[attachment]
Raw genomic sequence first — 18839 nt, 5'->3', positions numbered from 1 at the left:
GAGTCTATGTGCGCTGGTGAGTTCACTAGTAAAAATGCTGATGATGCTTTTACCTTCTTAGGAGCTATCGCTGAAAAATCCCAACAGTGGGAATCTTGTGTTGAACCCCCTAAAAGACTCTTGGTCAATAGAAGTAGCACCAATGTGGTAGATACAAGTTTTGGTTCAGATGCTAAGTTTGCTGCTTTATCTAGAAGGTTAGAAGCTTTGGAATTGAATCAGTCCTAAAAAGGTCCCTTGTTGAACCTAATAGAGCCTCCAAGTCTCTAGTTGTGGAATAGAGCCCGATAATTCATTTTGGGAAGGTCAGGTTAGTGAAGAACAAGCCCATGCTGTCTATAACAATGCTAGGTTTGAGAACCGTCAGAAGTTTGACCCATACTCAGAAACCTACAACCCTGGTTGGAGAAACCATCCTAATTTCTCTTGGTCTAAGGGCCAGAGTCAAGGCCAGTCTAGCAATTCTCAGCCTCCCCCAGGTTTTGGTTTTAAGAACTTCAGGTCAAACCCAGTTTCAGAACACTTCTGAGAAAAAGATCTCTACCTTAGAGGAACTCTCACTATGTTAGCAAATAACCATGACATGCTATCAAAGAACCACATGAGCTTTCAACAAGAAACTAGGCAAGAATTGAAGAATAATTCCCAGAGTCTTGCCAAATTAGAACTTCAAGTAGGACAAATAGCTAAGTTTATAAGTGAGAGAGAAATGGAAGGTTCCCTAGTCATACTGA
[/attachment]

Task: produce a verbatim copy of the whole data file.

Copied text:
Raw genomic sequence first — 18839 nt, 5'->3', positions numbered from 1 at the left:
GAGTCTATGTGCGCTGGTGAGTTCACTAGTAAAAATGCTGATGATGCTTTTACCTTCTTAGGAGCTATCGCTGAAAAATCCCAACAGTGGGAATCTTGTGTTGAACCCCCTAAAAGACTCTTGGTCAATAGAAGTAGCACCAATGTGGTAGATACAAGTTTTGGTTCAGATGCTAAGTTTGCTGCTTTATCTAGAAGGTTAGAAGCTTTGGAATTGAATCAGTCCTAAAAAGGTCCCTTGTTGAACCTAATAGAGCCTCCAAGTCTCTAGTTGTGGAATAGAGCCCGATAATTCATTTTGGGAAGGTCAGGTTAGTGAAGAACAAGCCCATGCTGTCTATAACAATGCTAGGTTTGAGAACCGTCAGAAGTTTGACCCATACTCAGAAACCTACAACCCTGGTTGGAGAAACCATCCTAATTTCTCTTGGTCTAAGGGCCAGAGTCAAGGCCAGTCTAGCAATTCTCAGCCTCCCCCAGGTTTTGGTTTTAAGAACTTCAGGTCAAACCCAGTTTCAGAACACTTCTGAGAAAAAGATCTCTACCTTAGAGGAACTCTCACTATGTTAGCAAATAACCATGACATGCTATCAAAGAACCACATGAGCTTTCAACAAGAAACTAGGCAAGAATTGAAGAATAATTCCCAGAGTCTTGCCAAATTAGAACTTCAAGTAGGACAAATAGCTAAGTTTATAAGTGAGAGAGAAATGGAAGGTTCCCTAGTCATACTGA